During my library program, I often heard about classmates’ post-graduation career goals. I remember plans to become public librarians, academic librarians, archivists, anywhere-so-long-as-I-___ librarians, a few corporate librarians, and even sometimes civil servants. What I don't recall, except in occasional references a few professors made to "Beltway bandits," was anyone talking about government contractors. As someone who became a government contractor after graduation, I soon realized I had not learned to ask the right questions for academia but not contracting. This post is my way of helping others benefit from what I learned as a government contractor.
Your Employer May Follow Small Business Rules
There are a lot of players in the contracting game and they vary in size. If your employer has fewer than 50 people, they follow small business labor rules. Seems obvious, but when an interviewer tells you they have employees in 10 different states, they may only mean 20-30 people. Easy to remember at a small historical society, less so at an agency of 5,000 civil servants + contractors.
I have been very lucky that I haven't needed to use FMLA, because that's something my employer doesn't offer as a result of being so small. Additionally, I buy my health insurance through the Affordable Care Act exchange because my employer is a small business located in another region of the country and they did not have the staff or investment to negotiate good coverage or plan options that work in my region.
Advice: Ask. Not "hey, will I get FMLA?" but "So tell me more about ____. How many librarians do you have? What other contracts do you have?”
You Work for Two Different People
You work for your employer. You also work for your agency. At times, your agency will treat you as an outsider. Your employer may not always act in the best interests of your agency. Many contracts also have a subcontractor. My boss and I work for different contractors. It gets a little weird. I might get put on his contract next time or he on mine.
This disconnect is something you will have to live with. From knowing plenty of other contractors, I can say that it's more prevalent at some places and less at others. But it's still there.
Advice: Ask whether you want to do job X or whether you want to work at agency Y. If this job matches the kind of work you want to do, take it. If your motivation is that you really want to work at ____ agency and you think the job's good too, great. If it’s a great job but you’re not keen on the agency, take a step back and ask evaluate how you’ll feel about being slightly outside. If you don't like the job, take 30 steps back. You don't want this unless truly desperate. In which case, I can relate, I'd been on the market for quite a while when I finally got this job.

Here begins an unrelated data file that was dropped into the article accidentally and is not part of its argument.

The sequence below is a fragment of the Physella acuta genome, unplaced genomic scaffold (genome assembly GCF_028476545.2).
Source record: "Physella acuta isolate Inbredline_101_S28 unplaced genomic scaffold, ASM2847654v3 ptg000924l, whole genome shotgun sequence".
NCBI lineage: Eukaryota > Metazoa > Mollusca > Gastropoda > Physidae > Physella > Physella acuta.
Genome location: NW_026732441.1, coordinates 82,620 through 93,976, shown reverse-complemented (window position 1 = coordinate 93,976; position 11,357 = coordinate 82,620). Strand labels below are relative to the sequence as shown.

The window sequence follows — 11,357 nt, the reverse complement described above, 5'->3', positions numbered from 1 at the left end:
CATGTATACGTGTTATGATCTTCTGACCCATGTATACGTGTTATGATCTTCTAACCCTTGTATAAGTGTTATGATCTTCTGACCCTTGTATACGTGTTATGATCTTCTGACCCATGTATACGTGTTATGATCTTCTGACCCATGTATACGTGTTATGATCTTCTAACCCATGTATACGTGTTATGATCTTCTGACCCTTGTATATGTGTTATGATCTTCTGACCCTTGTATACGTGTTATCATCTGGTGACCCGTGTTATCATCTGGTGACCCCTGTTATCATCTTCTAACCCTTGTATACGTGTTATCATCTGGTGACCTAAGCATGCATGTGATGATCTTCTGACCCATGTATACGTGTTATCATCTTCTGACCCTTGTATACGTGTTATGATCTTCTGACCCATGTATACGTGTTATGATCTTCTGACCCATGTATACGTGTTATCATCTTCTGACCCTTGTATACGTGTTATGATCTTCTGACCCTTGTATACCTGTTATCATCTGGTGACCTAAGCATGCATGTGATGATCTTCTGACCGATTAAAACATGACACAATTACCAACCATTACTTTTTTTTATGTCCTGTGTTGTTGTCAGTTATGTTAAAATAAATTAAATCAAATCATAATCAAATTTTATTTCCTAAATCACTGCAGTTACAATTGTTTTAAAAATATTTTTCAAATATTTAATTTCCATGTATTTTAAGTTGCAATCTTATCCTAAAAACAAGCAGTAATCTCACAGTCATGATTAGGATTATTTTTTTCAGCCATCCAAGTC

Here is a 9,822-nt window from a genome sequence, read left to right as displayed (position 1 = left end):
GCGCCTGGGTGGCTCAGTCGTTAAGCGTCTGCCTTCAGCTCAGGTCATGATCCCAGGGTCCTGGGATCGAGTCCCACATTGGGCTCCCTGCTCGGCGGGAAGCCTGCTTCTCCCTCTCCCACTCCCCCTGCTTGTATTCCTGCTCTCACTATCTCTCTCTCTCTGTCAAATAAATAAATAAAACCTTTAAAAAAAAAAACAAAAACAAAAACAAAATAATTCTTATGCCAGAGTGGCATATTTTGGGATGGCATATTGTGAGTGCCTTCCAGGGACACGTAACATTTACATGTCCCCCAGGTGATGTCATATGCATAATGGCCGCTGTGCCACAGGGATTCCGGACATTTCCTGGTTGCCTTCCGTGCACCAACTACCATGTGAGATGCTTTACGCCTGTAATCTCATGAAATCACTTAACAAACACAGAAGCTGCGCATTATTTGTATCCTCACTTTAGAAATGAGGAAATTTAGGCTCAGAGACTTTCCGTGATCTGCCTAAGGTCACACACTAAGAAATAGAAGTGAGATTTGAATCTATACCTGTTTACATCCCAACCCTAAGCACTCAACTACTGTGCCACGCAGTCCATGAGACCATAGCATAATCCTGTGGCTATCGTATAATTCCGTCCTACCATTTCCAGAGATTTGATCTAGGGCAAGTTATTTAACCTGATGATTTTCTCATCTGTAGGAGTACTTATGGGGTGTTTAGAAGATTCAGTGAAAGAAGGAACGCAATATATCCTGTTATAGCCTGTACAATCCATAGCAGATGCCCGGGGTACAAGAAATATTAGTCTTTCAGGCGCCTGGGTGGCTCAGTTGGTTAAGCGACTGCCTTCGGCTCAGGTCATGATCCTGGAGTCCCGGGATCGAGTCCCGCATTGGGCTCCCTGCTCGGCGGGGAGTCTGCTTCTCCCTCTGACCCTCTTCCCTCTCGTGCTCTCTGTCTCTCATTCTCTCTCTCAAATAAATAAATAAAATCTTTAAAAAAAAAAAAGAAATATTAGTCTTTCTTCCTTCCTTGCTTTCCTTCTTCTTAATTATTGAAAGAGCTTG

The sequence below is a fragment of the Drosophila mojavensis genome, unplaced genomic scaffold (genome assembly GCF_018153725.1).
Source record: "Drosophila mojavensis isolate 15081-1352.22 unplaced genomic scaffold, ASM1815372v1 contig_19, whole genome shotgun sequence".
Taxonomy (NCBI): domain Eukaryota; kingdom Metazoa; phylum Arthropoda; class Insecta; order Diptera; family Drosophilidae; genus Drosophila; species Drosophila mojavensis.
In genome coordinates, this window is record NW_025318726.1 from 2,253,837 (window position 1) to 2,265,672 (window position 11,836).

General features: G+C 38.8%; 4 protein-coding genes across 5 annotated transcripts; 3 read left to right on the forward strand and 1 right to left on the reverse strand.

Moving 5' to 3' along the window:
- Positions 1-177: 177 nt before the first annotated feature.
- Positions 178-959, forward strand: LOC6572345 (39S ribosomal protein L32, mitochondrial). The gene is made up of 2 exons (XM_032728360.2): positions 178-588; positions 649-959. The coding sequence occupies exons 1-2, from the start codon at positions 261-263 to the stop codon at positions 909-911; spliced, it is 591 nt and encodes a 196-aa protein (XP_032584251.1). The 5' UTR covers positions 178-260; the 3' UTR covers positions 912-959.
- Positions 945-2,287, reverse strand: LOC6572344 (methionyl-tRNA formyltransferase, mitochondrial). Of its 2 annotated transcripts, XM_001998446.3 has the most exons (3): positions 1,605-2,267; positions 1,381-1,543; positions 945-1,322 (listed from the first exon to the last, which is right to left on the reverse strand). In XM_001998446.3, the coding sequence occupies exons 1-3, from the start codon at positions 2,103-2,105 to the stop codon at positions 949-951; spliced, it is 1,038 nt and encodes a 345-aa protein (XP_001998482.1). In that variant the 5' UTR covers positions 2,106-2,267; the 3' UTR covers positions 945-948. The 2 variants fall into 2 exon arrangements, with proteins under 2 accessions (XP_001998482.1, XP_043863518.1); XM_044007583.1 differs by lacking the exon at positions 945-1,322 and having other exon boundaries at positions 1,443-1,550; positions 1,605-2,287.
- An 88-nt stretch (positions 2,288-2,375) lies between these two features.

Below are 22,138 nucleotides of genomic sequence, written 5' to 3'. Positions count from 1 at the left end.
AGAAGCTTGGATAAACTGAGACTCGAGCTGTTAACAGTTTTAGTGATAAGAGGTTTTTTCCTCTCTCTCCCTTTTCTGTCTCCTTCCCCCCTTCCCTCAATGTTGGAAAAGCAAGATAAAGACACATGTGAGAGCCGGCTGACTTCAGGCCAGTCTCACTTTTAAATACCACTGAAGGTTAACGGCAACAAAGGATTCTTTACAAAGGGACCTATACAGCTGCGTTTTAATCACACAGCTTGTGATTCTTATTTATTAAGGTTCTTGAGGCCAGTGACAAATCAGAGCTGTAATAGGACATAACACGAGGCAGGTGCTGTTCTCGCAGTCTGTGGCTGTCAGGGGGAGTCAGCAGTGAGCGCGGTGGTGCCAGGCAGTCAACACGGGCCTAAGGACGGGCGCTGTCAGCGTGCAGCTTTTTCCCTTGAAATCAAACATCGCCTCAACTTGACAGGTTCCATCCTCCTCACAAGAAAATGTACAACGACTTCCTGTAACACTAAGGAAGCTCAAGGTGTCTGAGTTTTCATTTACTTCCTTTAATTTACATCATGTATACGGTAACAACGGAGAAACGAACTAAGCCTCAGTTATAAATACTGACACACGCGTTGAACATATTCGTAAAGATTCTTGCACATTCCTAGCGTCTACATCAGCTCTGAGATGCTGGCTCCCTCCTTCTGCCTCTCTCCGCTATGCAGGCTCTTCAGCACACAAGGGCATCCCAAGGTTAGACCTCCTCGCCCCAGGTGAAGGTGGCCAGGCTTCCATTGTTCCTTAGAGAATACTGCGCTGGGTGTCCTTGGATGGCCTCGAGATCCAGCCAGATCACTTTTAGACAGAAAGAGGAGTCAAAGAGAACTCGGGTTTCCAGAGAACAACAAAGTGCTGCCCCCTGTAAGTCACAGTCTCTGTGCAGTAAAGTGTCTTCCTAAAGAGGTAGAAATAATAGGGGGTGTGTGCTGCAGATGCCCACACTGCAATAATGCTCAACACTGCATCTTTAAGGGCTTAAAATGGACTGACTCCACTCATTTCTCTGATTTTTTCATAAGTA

It's Not in The Contract
If I had a nickel… Contracts thoroughly spell out the work they do and don't include. That awesome new reference service or cool digital project idea you came up with? Sorry, that’s probably outside the contract. Some offer flexibility. Mine's fairly rigid. It protects me from new tasks I’m not getting paid for but it limits me, too. You can hit limitations in any library, but it’s quite painful when everyone agrees with you, you have the resources and even the time to do it, and you’re still told to twiddle your thumbs instead because of The Contract.
Advice: It’s not unreasonable to ask your interviewer to describe what’s covered in the contract, how they handle changes, etc. Or, if nervous, ask whether they've done any special projects recently or what new service excites them.
At this point, I feel compelled to point out that there are upsides to working on a government contract. Many agencies contract most of their library jobs, so if you want to do a particular kind of library work for a particular kind of agency, this may be your only opportunity. Some contractors pay more than the civil service (find them!). Many manage multiple contracts and may be amenable to giving you internal candidate status for a job that comes up at an agency where you'd rather work.
Beyond what I shared above, I have three more pieces of advice for people considering a job in government contracting:
- Put some time into research. It can be hard to research the company, so I'd suggest researching contracting in general.
- If you've been looking primarily at academic jobs with 10-15 days of sick leave alone, be aware that the contracting world follows corporate norms. 15 days combined sick and vacation is normal. When considering a salary, take this into account. Academic salaries are not comparable, as you have less buffer for illness. Any additional sick time comes out of your salary, and your sick leave may not roll over. Mine doesn’t.
- Figure out why you want to work for a government contractor. It won't necessarily get you closer to a civil servant job or make you really a part of that agency. But it may allow you to build skills and gain that experience you really needed coming out of library school—and that's a perfectly good reason.
The Beltway Bandit is an obvious pseudonym, for obvious reasons.
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